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Slim Gaillard - JPop.com
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Slim Gaillard

Slim Gaillard

Slim Gaillard


Bulee "Slim" Gaillard (January 4, 1911 or 1916 – February 26, 1991) was an American jazz singer, songwriter, pianist, and guitarist, noted for his scat singing and word play. Despite record company publicity accounts that Gaillard was born in Santa Clara, Cuba of a Greek father and an Afro-Cuban mother, he was born in Pensacola, Florida to a german immigrant named Theopolous Rothschild and an African-American woman named Liza Gaillard. He grew up in Detroit and moved to New York City in the 1930s. Read more on Last.fm
Bulee "Slim" Gaillard (January 4, 1911 or 1916 – February 26, 1991) was an American jazz singer, songwriter, pianist, and guitarist, noted for his scat singing and word play. Despite record company publicity accounts that Gaillard was born in Santa Clara, Cuba of a Greek father and an Afro-Cuban mother, he was born in Pensacola, Florida to a german immigrant named Theopolous Rothschild and an African-American woman named Liza Gaillard. He grew up in Detroit and moved to New York City in the 1930s. Gaillard first rose to prominence in the late 1930s as part of Slim & Slam, a jazz novelty act he formed with bassist Slam Stewart. Their hits included "Flat Foot Floogie (with a Floy Floy)", "Cement Mixer (Puti Puti)" and the hipster anthem, "The Groove Juice Special (Opera in Vout)". Vout was Gaillard's private term for the hip argot.

The duo perform in the 1941 movie Hellzapoppin'. A later duo teamed him with bassist Bam Brown. His 1945 session with Charlie Parker and Dizzy Gillespie is notable, both musically and for its relaxed convivial air. In the late forties and early fifties, he frequently opened at Birdland, for such greats as Charlie Parker, Flip Phillips, and Coleman Hawkins. Gaillard could play several instruments, and always managed to turn the performance from hip jazz to comedy: he would play the guitar with his left hand fretting from the top of the neck, or would play credible piano solos with his palms facing up. Gaillard's appeal was similar to Cab Calloway and Louis Jordan in that he presented a hip style with broad appeal (for example in his children's song "Down by the Station").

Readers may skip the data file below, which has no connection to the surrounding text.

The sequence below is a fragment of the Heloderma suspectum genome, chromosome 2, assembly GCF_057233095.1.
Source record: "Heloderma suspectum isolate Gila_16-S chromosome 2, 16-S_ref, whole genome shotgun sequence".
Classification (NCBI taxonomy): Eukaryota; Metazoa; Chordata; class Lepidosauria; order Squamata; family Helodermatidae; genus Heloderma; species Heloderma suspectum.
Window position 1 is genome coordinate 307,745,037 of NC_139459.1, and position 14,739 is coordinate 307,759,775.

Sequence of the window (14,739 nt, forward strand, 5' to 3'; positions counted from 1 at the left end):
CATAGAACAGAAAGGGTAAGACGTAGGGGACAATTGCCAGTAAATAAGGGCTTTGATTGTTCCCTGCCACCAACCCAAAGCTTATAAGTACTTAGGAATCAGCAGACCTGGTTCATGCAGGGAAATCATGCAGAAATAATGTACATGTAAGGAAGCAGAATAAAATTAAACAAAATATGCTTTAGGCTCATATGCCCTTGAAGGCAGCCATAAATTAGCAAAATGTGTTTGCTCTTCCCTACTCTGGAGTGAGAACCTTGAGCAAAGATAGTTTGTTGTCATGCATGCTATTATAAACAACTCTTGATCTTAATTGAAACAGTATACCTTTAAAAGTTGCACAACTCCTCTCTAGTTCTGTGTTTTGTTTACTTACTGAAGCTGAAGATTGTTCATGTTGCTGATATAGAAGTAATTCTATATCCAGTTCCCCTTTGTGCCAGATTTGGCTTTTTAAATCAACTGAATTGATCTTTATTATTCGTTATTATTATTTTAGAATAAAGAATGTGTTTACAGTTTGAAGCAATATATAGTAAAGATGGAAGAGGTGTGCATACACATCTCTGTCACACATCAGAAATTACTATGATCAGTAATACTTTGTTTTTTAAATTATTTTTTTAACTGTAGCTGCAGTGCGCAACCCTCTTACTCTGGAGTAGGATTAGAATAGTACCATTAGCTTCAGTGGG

Unlike them, he was a master improviser whose stream of consciousness vocals ranged far afield from the original lyrics along with wild interpolations of nonsense syllables like McVouty oreeney. One such performance is celebrated in the 1957 novel On the Road by Jack Kerouac. Gaillard appeared in the 1970s TV series Roots: The Next Generations and by the early 1980s he was touring the European jazz festival circuit, playing with such musicians as Arnett Cobb. He appeared in the musical film Absolute Beginners (1986) singing "Selling out". In 1992, the Belgian group De Nieuwe Snaar released an amusing ode (in Dutch) to this musician, on their CD William. His daughter Janis Hunter was partner (1973-1977) and wife (1977-1981) of Marvin Gaye; and the mother of actress and singer Nona Gaye (b 1974) & son Frankie Christian Gaye(b 1975). Read more on Last.fm. User-contributed text is available under the Creative Commons By-SA License; additional terms may apply..

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